“It’s not sufficient to simply think that compassion is important. We must transform our thoughts and behaviour on a daily basis to cultivate compassion without attachment” – Dalai Lama
What is Compassion?
The principle of compassion lies at the heart of all world traditions, calling us always to treat all others as we wish to be treated. Compassion impels us to work tirelessly to alleviate the suffering of our fellow creatures, to dethrone ourselves from the centre of our world, and to honour the inviolable sanctity of every single human being and living creature, treating all without exception, with absolute justice, equity and respect.
What is the Charter for Compassion?
The Charter for Compassion provides an umbrella for people to engage in collaborative partnerships worldwide. Our mission is to bring to life the principles articulated in the Charter for Compassion through concrete, practical action in a myriad of sectors. Given one wish and $100,000, Karen Armstrong is changing the world. In February of 2008, Armstrong, a respected scholar who studies the connective tissues between world religions, was awarded the TED prize for her groundbreaking work. With that funding and the support of the TED organization, to grant one wish, Armstrong chose to focus on compassion.
Specifically, she asked TED to help her create, launch and propagate a “Charter for Compassion, crafted by a group of leading inspirational thinkers from the three Abrahamic traditions of Judaism, Christianity and Islam and based on the fundamental principles of universal justice and respect.”
In November of 2009, the Charter for Compassion was born. It grew from contributions of more than 150,000 people from 180 countries, and was crafted into a succinct, 312-word pledge that allows room for all faiths by a panel of leading religious scholars. More than 107,000 people have pledged to uphold it.
Why Compassionate Schools?
Cultivating compassion in schools and creating the kind of culture where it is a norm of student and staff behaviour, may seem at first a noble ideal: a nice-to-have, something to be undertaken only when all other priorities are met. Yet, it is now evident that a school’s ability to foster real learning, indeed to fulfil its fundamental purpose, depends on its ability to do just that. Students and adults alike thrive when their social and emotional needs are met, when they feel a sense of belonging, when they feel their voices are welcomed and heard. Choosing to uphold the principles of compassion is central to a school’s ability to create a caring and inclusive culture and climate, to nurture a strong moral identity among those who walk through its doors, and to invite deep participation and learning. What’s more, compassionate action is foundational to effective collaboration, and to advancing the common good—attributes that, in today’s increasingly connected world—are central to success. A compassionate school begins with the adults on campus walking their talk and modelling compassion to all.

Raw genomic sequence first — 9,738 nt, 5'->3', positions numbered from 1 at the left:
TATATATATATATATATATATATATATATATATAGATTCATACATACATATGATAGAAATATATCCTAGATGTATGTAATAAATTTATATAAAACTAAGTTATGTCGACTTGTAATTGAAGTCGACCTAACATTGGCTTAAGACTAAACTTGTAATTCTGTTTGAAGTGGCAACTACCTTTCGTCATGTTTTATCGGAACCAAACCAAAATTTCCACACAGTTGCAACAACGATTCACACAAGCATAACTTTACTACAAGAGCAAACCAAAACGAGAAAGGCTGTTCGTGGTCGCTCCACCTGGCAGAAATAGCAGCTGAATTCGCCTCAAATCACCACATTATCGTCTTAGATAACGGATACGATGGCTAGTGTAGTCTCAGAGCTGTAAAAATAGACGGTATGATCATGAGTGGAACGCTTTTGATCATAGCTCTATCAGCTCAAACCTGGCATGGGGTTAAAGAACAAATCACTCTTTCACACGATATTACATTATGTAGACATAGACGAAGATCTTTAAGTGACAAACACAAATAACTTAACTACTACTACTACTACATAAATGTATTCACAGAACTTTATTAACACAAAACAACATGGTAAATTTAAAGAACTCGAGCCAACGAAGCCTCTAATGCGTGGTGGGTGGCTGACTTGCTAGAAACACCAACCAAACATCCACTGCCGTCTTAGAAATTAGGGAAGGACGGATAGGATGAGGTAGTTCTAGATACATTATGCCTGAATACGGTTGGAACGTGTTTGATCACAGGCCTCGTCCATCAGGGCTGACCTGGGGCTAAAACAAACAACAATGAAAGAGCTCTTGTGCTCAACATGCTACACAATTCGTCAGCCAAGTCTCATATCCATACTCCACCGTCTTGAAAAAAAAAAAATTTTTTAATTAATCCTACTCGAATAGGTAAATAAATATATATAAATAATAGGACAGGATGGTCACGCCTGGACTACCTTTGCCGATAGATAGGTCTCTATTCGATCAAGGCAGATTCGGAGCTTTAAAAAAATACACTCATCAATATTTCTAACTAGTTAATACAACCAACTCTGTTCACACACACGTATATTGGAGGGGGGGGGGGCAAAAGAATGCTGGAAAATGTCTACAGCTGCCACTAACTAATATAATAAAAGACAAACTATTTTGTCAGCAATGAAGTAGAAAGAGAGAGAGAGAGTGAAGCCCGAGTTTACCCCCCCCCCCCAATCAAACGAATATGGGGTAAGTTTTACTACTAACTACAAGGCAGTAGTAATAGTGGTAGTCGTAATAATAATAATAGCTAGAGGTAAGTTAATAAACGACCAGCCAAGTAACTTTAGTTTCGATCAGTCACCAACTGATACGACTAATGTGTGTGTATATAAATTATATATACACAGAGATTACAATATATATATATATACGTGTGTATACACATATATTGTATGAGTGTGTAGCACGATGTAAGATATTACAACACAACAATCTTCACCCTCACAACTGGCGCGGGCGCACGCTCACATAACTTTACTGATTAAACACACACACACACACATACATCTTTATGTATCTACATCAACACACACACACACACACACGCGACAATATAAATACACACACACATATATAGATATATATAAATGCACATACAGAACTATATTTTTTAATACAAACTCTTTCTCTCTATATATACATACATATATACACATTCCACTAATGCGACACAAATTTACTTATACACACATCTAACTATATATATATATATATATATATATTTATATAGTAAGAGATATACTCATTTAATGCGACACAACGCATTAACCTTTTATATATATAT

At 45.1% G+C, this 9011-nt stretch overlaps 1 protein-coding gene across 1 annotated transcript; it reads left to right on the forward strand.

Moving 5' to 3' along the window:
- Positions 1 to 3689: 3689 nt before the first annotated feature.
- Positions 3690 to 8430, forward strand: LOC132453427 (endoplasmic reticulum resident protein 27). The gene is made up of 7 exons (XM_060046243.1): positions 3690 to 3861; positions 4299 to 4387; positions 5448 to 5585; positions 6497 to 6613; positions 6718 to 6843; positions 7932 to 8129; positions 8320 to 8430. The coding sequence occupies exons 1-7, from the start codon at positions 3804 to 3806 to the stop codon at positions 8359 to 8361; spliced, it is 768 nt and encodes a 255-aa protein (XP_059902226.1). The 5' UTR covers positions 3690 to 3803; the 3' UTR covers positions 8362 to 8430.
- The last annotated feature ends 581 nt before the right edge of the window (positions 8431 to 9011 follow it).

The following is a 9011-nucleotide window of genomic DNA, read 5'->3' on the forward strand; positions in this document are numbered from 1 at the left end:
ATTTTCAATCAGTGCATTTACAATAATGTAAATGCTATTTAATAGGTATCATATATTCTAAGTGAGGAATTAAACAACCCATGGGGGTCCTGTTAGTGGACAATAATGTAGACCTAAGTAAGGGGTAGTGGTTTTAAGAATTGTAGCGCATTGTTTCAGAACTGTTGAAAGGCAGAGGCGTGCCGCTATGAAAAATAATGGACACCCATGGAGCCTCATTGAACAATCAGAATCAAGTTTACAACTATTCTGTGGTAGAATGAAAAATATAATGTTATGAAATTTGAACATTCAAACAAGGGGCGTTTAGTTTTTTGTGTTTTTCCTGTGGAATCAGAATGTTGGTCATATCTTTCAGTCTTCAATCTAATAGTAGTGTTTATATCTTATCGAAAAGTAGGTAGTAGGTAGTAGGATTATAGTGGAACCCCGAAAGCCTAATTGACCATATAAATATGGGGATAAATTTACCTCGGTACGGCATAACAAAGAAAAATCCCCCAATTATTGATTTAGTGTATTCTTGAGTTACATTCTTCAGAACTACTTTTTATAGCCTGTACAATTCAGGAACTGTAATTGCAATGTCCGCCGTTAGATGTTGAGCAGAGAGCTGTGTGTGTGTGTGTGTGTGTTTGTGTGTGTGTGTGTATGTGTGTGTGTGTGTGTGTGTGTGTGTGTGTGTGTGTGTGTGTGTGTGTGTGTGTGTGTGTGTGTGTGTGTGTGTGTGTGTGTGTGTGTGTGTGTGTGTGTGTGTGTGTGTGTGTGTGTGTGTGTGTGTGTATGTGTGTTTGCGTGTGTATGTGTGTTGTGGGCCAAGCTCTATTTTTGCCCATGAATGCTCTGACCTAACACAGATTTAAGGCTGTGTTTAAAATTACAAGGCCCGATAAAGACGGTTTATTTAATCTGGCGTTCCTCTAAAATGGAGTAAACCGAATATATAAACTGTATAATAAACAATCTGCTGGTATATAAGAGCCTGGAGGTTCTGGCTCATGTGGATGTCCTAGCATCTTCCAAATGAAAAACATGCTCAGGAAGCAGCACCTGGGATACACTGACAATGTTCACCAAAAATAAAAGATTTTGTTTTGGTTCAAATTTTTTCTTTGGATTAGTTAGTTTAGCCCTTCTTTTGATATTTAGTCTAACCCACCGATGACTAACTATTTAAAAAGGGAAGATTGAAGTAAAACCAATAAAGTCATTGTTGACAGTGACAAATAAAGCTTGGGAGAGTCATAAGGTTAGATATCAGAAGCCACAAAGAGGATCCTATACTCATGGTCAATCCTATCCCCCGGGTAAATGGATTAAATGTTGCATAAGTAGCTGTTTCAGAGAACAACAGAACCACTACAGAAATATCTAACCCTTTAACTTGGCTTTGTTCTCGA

In today’s world when there is an ease of information availability and new innovations are being done each day, technology disrupts every part of human existence. At the same time, there are growing incidents of disorientation, depression and dissatisfaction among young children. Hence, there is an immense need for focusing on values such as compassion, tolerance, acceptance and peace along with imparting education to make our children future ready. Without a focus and a vision on imparting the values of compassion and empathy in today’s children, the education isn’t complete. That seems the only way that we can prepare responsible and compassionate citizens of tomorrow who can sustain themselves, care about each other as well as are loving towards their environment.